Take the 2-minute tour ×
Stack Overflow is a question and answer site for professional and enthusiast programmers. It's 100% free, no registration required.

Can anyone make me an example of a strategy pattern that use not one,but two or more algorithms in sequence??

Maybe have i to insert those algorithms in a list and then with a for execute all algorithms in this list??

This list must be is a public attribute of context class??

Please, can anyone make me a pseudo-code example??

Many thanks

share|improve this question
sounds like homework to me. what have you tried? –  Zhedar Jan 26 '13 at 22:21
I'm not interested in a solution, I want to understand how to act in these cases. Thank you for your comment. –  user1993478 Jan 26 '13 at 22:44
Are you bound to use a strategy or could you also use the other patterns you wrote on another comment? –  Zhedar Jan 26 '13 at 22:47
the strategy is only my hp . give a look down the page, i wrote the concrete problem –  user1993478 Jan 26 '13 at 22:56
maybe you should add those to your question. –  Zhedar Jan 26 '13 at 23:03

3 Answers 3

You could implement a strategy, which invokes all algorithms in specific order. My example is linked with classes described in Strategy pattern:

class MultiAlgorithm implements Strategy {

    private Strategy[] strategies;

    public MultiAlgorithm(Strategy... strategies) {
        if (strategies == null || strategies.length == 0) {
            throw new IllegalArgumentException(
                    "Algorithms collection cann't be null!");
        this.strategies = strategies;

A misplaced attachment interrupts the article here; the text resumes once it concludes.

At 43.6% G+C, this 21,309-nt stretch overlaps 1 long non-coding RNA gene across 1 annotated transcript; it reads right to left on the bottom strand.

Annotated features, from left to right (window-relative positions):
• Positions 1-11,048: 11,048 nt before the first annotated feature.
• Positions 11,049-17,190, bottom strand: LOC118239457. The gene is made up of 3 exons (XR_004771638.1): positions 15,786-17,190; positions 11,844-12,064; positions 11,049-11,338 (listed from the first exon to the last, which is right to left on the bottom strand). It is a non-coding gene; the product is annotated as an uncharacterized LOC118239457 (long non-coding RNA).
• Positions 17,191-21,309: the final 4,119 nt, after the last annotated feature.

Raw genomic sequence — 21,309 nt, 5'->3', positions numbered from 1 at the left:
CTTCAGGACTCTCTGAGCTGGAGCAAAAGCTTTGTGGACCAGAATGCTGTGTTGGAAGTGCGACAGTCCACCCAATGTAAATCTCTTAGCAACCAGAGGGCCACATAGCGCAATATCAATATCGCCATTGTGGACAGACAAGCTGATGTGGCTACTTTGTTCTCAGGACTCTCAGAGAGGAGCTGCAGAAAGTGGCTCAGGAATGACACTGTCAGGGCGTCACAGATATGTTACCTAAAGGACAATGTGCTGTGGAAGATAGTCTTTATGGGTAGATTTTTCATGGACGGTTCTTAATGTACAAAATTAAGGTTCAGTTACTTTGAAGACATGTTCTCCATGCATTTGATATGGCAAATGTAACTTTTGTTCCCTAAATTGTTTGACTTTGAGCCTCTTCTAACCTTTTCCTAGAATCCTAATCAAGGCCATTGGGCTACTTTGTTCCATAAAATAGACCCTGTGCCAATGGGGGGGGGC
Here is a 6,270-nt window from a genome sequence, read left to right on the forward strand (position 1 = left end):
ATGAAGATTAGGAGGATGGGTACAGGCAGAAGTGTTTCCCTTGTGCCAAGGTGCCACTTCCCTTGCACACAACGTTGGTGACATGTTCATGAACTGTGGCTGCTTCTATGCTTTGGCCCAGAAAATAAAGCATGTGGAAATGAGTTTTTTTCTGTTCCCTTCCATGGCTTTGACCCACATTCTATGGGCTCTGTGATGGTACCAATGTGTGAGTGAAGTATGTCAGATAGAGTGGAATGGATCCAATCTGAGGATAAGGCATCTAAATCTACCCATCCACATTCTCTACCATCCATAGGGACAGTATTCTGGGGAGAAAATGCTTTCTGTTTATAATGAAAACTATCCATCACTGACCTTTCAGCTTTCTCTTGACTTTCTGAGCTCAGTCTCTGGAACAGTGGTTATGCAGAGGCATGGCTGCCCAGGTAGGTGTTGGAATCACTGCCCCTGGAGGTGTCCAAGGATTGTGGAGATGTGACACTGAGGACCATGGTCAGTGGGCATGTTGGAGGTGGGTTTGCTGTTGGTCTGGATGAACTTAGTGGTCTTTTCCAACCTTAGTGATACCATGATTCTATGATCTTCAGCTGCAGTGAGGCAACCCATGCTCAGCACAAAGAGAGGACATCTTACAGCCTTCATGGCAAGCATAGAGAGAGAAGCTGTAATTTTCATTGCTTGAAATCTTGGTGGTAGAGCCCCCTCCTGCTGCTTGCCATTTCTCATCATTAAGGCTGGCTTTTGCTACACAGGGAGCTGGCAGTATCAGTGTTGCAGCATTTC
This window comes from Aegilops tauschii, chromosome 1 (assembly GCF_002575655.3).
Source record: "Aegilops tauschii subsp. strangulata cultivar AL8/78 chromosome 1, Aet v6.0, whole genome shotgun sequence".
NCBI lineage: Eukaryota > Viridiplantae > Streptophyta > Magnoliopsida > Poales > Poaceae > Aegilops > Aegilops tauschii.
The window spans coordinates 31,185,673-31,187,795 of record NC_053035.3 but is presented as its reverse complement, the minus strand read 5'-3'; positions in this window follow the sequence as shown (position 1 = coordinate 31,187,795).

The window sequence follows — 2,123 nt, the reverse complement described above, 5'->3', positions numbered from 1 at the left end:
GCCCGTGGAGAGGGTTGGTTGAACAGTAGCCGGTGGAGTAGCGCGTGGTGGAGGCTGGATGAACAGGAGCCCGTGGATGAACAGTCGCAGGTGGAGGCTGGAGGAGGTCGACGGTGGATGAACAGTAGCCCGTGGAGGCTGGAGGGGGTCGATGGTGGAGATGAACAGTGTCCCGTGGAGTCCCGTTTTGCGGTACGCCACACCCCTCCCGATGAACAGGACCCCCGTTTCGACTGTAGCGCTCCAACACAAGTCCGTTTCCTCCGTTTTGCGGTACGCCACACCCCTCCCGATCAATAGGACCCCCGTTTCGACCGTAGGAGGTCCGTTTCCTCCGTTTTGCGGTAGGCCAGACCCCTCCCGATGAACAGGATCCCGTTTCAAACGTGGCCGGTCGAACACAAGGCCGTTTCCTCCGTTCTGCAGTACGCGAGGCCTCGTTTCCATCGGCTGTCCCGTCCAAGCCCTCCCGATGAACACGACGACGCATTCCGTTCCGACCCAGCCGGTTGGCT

public int execute(int a, int b) {
        System.out.println("Called MultiAlgorithm's execute()");
        int result = 0;
        for (Strategy strategy : strategies) {
            result += strategy.execute(a, b);
        return result;

Example of usage

public static void main(String[] args) throws Exception {
    Context context = new Context(new MultiAlgorithm(new Add(),
            new Multiply(), new Subtract()));
    int result = context.executeStrategy(1, 2);

As you see, we must only implement new "complicated strategy". Pattern himself stayed without changes.

share|improve this answer
many thx mykhaylo. Just some question : 1) why you declare private Strategy[] strategies; in every concrete strategy and not ,for example in the context?? 2) int result = context.executeStrategy(1, 2); what is the meaning of a and b variables? –  user1993478 Jan 26 '13 at 23:06
1. I don't want to change pattern. Adding new "complex" strategy is simpler for me ;) And I don't declare it in every concrete strategy - I declare it only in this one. You could use it in creation process for bigger algorithms 2. This is just an example - implementation of Multi Algorithm could be without sense - but imagine situation where we must to calculate sum of : a + b, a * b, a - b. –  Michał Ziober Jan 26 '13 at 23:18
Thanks for your patience, can you explain how can I iterate over the private Strategy[] strategies if it is defined private in the class? I do not understand –  user1993478 Jan 26 '13 at 23:33
You invoke the executestrategy method of the instance the context was created with and it executes all of the other strategies –  Sam Holder Jan 26 '13 at 23:39
Because we iterate over the collection in this concrete implementation. We don't need to change the Context class, because we can create the strategy which can do it for us. Why should we change the context? We can create one complex strategy, which launch other strategies in specific order. –  Michał Ziober Jan 26 '13 at 23:47